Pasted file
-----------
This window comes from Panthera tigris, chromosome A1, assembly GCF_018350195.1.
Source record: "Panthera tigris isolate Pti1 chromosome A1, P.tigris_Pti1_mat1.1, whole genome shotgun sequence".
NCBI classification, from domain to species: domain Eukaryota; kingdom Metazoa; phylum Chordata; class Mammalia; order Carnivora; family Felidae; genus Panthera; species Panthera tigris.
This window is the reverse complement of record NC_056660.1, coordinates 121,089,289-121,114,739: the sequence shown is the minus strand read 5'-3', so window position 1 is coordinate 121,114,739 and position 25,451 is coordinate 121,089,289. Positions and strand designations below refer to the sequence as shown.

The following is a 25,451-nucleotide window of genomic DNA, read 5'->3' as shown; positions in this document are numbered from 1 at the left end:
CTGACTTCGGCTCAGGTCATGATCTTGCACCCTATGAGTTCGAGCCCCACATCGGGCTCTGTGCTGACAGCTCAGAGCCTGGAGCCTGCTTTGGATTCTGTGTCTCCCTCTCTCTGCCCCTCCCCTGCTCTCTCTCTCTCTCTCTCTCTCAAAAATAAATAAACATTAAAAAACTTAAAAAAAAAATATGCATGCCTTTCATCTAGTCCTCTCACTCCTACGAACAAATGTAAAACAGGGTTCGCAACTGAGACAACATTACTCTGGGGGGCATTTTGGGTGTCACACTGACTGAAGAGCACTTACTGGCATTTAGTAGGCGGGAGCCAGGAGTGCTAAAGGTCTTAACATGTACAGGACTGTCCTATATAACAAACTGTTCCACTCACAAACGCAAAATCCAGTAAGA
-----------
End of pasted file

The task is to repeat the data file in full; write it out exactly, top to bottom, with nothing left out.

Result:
This window comes from Panthera tigris, chromosome A1, assembly GCF_018350195.1.
Source record: "Panthera tigris isolate Pti1 chromosome A1, P.tigris_Pti1_mat1.1, whole genome shotgun sequence".
NCBI classification, from domain to species: domain Eukaryota; kingdom Metazoa; phylum Chordata; class Mammalia; order Carnivora; family Felidae; genus Panthera; species Panthera tigris.
This window is the reverse complement of record NC_056660.1, coordinates 121,089,289-121,114,739: the sequence shown is the minus strand read 5'-3', so window position 1 is coordinate 121,114,739 and position 25,451 is coordinate 121,089,289. Positions and strand designations below refer to the sequence as shown.

The following is a 25,451-nucleotide window of genomic DNA, read 5'->3' as shown; positions in this document are numbered from 1 at the left end:
CTGACTTCGGCTCAGGTCATGATCTTGCACCCTATGAGTTCGAGCCCCACATCGGGCTCTGTGCTGACAGCTCAGAGCCTGGAGCCTGCTTTGGATTCTGTGTCTCCCTCTCTCTGCCCCTCCCCTGCTCTCTCTCTCTCTCTCTCTCTCAAAAATAAATAAACATTAAAAAACTTAAAAAAAAAATATGCATGCCTTTCATCTAGTCCTCTCACTCCTACGAACAAATGTAAAACAGGGTTCGCAACTGAGACAACATTACTCTGGGGGGCATTTTGGGTGTCACACTGACTGAAGAGCACTTACTGGCATTTAGTAGGCGGGAGCCAGGAGTGCTAAAGGTCTTAACATGTACAGGACTGTCCTATATAACAAACTGTTCCACTCACAAACGCAAAATCCAGTAAGA